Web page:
The last step can sometimes produce a stumble if you aren't looking down. The Temple Owls know this. They didn't tape those "1-0" signs around the football complex at 10th and Diamond every week as some gimmick. One game at a time includes the last one.
The Owls had been here before. A strong, strong collection of Temple seniors, the core of both the Owls offense and defense, ran onto Lincoln Financial Field for a pregame ceremony.
By the time they ran off, a trophy in hand, they knew they were headed for Annapolis next Saturday, for a date with Navy in the American Athletic Conference title game. East Carolina, potential spoiler, had gone down, 37-10. A sixth straight victory to end the regular season for Temple. A 9-3 regular season. That's 19 wins in the last two regular seasons.
On the list of local 2016 sports accomplishments, let's argue that Temple's reaching the AAC title game for the second straight season after winning the AAC East is second only to Villanova's winning its NCAA hoops title. Certainly true if you're looking only at the college list. (And there ain't much of a pro list.)
On the scale of Didn't see it coming, this could even be ahead of 'Nova. Ten years ago, which would you have found more likely?
Did it help the Owls that they were in this same place last season, with must-wins at the end to secure the AAC East?
"When you need one game and you know you have to win out to get to where you want to go to, it makes you have singular focus on that game," Owls coach Matt Rhule had said during the week. "And that's all you really want, to have singular focus on each game."
The way they tried to think of it, Rhule said, "We have nothing to lose this week - we have things to gain."
Saturday night, Rhule talked about the resolve of his players this season, the journey they took, the ups and downs, "seeing them grow up before our eyes."
Did Rhule have his own doubts after losing to Army and starting out 3-3?
"I think you question - you doubt yourself,'' Rhule said. "What were we doing wrong?"
Rhule thought of coming home after losing a tough one Oct. 6 at Memphis, getting home at 4 in the morning, looking at the film a few hours later. One of his assistants, Mike Siravo, looked at that film and said, "We have a chance to be a really good football team."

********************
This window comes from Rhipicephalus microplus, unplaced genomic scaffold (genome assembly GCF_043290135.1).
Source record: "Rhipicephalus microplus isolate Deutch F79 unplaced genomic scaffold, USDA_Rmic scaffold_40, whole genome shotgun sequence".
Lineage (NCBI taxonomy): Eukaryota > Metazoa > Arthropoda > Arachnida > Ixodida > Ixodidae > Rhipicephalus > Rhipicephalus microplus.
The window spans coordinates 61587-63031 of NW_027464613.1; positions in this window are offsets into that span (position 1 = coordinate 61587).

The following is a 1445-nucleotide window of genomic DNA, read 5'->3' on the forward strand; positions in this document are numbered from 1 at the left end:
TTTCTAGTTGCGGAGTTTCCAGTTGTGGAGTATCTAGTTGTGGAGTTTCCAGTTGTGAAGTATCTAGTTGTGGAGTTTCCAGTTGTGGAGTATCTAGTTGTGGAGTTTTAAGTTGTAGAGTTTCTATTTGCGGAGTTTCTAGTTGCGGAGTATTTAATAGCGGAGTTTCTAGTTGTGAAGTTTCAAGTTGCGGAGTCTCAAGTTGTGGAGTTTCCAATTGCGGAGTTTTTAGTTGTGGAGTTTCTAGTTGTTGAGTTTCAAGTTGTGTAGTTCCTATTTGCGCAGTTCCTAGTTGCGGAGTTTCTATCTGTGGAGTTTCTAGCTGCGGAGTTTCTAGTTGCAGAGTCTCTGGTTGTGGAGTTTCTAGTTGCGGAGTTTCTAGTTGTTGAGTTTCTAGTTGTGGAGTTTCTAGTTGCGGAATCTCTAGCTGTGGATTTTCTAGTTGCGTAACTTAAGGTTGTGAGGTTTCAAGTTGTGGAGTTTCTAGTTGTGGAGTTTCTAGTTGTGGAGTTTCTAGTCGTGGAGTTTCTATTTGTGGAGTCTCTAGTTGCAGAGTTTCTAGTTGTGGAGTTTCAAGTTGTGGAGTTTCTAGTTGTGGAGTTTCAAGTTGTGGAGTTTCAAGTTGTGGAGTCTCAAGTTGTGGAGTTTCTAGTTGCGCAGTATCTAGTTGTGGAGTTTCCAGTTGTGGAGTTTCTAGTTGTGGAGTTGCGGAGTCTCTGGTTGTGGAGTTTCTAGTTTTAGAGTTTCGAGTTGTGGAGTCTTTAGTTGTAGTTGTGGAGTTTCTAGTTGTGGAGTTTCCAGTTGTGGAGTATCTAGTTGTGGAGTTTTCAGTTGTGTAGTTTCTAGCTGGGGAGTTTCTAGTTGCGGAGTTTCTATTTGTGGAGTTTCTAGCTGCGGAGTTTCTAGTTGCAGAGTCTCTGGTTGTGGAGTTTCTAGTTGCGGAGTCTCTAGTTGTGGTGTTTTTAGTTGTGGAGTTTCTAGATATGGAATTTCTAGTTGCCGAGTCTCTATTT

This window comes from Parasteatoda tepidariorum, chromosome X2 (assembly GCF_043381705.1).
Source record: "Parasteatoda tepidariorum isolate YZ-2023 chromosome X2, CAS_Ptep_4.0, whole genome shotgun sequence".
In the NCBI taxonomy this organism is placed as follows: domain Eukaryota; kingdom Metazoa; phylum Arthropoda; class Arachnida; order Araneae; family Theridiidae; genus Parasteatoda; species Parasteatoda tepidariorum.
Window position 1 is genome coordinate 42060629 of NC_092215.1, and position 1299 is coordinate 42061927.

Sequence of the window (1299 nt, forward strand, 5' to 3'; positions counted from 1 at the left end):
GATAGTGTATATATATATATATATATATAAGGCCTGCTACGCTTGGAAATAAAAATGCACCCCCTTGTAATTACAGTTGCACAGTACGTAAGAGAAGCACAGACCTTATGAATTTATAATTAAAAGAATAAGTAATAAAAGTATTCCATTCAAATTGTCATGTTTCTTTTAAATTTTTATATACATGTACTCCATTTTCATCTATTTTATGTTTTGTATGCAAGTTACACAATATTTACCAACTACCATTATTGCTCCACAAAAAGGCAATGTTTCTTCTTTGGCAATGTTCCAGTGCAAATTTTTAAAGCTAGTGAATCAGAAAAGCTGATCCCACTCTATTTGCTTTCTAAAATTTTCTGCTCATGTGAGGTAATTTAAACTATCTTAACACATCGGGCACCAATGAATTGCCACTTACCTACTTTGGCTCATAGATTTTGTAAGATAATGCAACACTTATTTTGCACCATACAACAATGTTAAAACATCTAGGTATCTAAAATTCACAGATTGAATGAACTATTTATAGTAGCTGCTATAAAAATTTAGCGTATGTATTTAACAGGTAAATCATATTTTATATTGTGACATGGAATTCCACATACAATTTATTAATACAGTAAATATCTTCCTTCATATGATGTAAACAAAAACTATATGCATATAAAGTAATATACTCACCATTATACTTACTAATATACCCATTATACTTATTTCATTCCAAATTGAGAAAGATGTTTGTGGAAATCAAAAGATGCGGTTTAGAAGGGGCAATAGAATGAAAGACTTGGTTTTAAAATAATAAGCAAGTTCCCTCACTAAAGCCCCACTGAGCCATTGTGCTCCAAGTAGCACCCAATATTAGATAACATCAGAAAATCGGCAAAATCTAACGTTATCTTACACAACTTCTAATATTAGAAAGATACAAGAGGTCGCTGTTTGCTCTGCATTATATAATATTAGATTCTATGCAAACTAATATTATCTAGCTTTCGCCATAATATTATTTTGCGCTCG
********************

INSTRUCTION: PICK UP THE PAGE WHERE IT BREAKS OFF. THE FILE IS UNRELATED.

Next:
They haven't lost since.
"I would not sit here and say I knew this was going to happen,'' Rhule said.
Quarterback Phillip Walker, walked off the field carrying the AAC East trophy. He walked into the news conference carrying a game ball. He'd gone over 10,000 career passing yards, the first Temple quarterback to do it.
"Our goal was still in front of us,'' Walker said of that early start, saying how being undefeated would have been nice but the title was always the goal.
"Let's go win it all,'' defensive end Jacob Martin said Saturday night as he walked into the locker room.
Navy will have Temple's full attention by morning. The Midshipmen put up 75 points at SMU on Saturday to lock up the home field for the title game. They will be favored.
But put that game down as one of college football's more intriguing matchups this season. Statistically, Temple has the AAC's top defensive outfit. In their previous five AAC wins, the Owls had outscored opponents, 76-17, after halftime. A great strength for Temple is the ability to wear teams down. If the Owls can do it against Navy, it would be an upset.
This game played out like the others. Eventually, Temple's offensive and defensive lines assumed control. Although it really happened earlier. You sort of waited for a turnover that might turn things, and Temple defensive Praise Martin-Oguike provided it, right after Temple had gone ahead by a score. Martin-Oguike stripped ECU quarterback Gardner Minshew from his blind side and grabbed the ball. Two plays later, after a nifty run by Jahad Thomas, the Owls had scored again, gaining their breathing room.
Part of this Temple success story is the program's ability to take guys who didn't have great FBS options and turn them into fine FBS players. That might be the centerpiece of Temple's resurgence. Guys who took massive steps throughout their careers, and did not stumble at the end.